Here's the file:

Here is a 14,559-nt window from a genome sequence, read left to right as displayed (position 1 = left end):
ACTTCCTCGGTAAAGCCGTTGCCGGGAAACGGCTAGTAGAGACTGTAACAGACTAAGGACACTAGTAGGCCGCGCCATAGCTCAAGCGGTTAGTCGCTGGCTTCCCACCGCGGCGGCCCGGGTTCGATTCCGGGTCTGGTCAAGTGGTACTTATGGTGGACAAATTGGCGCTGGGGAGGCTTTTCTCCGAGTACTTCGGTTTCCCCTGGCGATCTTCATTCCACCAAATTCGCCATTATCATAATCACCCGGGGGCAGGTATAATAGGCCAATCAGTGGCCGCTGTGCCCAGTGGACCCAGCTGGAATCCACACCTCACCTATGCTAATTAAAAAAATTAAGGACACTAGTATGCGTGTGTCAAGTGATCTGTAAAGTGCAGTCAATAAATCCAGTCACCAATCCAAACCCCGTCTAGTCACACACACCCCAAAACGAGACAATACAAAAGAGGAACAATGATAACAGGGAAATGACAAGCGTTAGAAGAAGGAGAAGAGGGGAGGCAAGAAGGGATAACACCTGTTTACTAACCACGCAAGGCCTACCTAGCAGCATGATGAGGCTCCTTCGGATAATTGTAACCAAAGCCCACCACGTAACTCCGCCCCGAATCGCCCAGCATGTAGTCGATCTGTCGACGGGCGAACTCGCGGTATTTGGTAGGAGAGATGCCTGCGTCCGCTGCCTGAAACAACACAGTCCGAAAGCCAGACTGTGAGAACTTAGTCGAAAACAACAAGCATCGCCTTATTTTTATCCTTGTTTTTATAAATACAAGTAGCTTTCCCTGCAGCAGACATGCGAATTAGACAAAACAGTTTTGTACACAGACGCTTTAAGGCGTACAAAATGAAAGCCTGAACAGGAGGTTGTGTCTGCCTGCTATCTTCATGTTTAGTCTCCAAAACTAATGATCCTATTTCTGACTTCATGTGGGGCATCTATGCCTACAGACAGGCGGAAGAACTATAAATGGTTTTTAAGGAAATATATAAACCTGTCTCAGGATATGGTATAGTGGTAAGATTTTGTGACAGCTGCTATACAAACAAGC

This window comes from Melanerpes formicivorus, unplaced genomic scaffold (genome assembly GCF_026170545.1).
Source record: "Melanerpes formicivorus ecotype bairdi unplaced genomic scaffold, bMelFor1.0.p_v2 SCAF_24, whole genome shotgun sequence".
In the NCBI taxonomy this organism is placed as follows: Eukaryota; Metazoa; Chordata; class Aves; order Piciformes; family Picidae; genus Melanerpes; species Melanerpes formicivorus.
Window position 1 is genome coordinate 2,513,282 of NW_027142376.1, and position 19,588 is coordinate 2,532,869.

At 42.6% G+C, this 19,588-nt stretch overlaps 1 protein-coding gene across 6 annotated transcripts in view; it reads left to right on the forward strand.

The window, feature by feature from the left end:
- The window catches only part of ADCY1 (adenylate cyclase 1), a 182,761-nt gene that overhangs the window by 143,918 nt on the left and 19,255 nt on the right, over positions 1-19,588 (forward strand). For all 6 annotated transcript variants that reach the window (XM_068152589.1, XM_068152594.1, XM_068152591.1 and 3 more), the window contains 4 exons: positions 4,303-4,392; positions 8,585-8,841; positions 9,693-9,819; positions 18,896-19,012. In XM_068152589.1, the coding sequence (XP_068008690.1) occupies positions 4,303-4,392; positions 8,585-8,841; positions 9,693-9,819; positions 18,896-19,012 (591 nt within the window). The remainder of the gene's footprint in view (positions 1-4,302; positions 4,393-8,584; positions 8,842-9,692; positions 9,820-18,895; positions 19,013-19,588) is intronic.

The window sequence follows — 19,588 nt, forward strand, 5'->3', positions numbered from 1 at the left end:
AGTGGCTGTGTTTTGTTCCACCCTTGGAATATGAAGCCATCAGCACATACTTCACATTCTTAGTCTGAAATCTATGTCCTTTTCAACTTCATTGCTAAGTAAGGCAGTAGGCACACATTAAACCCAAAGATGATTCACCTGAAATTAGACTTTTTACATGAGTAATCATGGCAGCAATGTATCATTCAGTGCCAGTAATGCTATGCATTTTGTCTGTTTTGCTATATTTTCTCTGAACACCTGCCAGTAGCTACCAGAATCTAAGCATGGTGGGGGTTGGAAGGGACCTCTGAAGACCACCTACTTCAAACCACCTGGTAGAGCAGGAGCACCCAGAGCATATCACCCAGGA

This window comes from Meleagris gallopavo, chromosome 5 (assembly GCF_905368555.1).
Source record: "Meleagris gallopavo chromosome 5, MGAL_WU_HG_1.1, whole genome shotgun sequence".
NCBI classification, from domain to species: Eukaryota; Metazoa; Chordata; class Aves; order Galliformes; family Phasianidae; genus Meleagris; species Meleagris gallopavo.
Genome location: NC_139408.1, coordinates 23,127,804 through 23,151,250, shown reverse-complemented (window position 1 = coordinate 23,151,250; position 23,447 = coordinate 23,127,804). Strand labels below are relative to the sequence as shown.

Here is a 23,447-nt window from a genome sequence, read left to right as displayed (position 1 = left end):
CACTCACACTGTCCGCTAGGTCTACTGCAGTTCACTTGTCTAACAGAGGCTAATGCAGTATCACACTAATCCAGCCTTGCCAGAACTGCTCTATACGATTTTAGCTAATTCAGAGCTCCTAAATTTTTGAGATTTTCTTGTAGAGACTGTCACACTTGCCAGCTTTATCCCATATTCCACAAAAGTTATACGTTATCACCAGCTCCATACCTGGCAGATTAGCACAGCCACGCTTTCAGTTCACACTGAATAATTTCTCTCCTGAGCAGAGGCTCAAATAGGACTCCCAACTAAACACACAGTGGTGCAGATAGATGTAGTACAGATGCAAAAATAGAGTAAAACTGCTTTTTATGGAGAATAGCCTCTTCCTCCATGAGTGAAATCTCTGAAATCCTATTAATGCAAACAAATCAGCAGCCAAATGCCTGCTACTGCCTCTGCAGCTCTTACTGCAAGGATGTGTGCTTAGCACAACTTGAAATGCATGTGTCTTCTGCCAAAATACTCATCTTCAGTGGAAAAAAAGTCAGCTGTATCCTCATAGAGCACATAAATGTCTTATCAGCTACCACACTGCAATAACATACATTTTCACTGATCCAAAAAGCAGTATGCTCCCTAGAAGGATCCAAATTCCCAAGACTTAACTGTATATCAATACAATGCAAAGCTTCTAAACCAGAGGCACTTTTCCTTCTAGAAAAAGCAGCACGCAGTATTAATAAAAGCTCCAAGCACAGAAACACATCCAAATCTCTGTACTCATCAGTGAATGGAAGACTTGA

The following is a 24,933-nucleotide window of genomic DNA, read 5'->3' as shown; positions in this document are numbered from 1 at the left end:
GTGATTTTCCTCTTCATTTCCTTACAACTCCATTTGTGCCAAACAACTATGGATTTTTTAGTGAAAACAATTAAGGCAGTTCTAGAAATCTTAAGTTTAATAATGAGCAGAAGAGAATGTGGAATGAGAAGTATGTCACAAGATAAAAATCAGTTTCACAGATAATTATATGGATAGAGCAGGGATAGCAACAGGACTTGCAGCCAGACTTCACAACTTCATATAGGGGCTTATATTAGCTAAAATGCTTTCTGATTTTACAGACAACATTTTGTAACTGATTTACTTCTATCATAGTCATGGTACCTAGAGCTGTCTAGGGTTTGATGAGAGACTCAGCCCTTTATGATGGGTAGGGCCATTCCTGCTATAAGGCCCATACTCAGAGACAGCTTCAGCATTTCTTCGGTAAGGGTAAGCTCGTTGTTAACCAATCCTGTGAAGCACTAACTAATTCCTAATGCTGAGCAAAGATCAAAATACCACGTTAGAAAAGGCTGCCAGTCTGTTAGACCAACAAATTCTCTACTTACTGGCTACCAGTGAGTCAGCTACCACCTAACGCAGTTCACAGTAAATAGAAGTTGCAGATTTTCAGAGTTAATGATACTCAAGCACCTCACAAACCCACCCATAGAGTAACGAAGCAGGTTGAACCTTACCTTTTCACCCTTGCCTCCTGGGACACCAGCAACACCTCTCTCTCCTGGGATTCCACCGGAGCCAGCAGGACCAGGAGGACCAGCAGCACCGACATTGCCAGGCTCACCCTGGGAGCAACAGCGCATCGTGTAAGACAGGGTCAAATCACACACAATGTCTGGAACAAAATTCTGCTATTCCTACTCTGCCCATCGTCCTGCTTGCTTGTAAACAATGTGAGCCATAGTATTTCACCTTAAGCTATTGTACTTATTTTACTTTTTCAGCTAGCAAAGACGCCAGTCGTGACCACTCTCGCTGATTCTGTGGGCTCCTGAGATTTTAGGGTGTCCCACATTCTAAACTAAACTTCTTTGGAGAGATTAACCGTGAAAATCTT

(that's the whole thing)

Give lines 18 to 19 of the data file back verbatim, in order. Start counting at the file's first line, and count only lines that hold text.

The following is a 24,933-nucleotide window of genomic DNA, read 5'->3' as shown; positions in this document are numbered from 1 at the left end:
GTGATTTTCCTCTTCATTTCCTTACAACTCCATTTGTGCCAAACAACTATGGATTTTTTAGTGAAAACAATTAAGGCAGTTCTAGAAATCTTAAGTTTAATAATGAGCAGAAGAGAATGTGGAATGAGAAGTATGTCACAAGATAAAAATCAGTTTCACAGATAATTATATGGATAGAGCAGGGATAGCAACAGGACTTGCAGCCAGACTTCACAACTTCATATAGGGGCTTATATTAGCTAAAATGCTTTCTGATTTTACAGACAACATTTTGTAACTGATTTACTTCTATCATAGTCATGGTACCTAGAGCTGTCTAGGGTTTGATGAGAGACTCAGCCCTTTATGATGGGTAGGGCCATTCCTGCTATAAGGCCCATACTCAGAGACAGCTTCAGCATTTCTTCGGTAAGGGTAAGCTCGTTGTTAACCAATCCTGTGAAGCACTAACTAATTCCTAATGCTGAGCAAAGATCAAAATACCACGTTAGAAAAGGCTGCCAGTCTGTTAGACCAACAAATTCTCTACTTACTGGCTACCAGTGAGTCAGCTACCACCTAACGCAGTTCACAGTAAATAGAAGTTGCAGATTTTCAGAGTTAATGATACTCAAGCACCTCACAAACCCACCCATAGAGTAACGAAGCAGGTTGAACCTTACCTTTTCACCCTTGCCTCCTGGGACACCAGCAACACCTCTCTCTCCTGGGATTCCACCGGAGCCAGCAGGACCAGGAGGACCAGCAGCACCGACATTGCCAGGCTCACCCTGGGAGCAACAGCGCATCGTGTAAGACAGGGTCAAATCACACACAATGTCTGGAACAAAATTCTGCTATTCCTACTCTGCCCATCGTCCTGCTTGCTTGTAAACAATGTGAGCCATAGTATTTCACCTTAAGCTATTGTACTTATTTTACTTTTTCAGCTAGCAAAGACGCCAGTCGTGACCACTCTCGCTGATTCTGTGGGCTCCTGAGATTTTAGGGTGTCCCACATTCTAAACTAAACTTCTTTGGAGAGATTAACCGTGAAAATCTT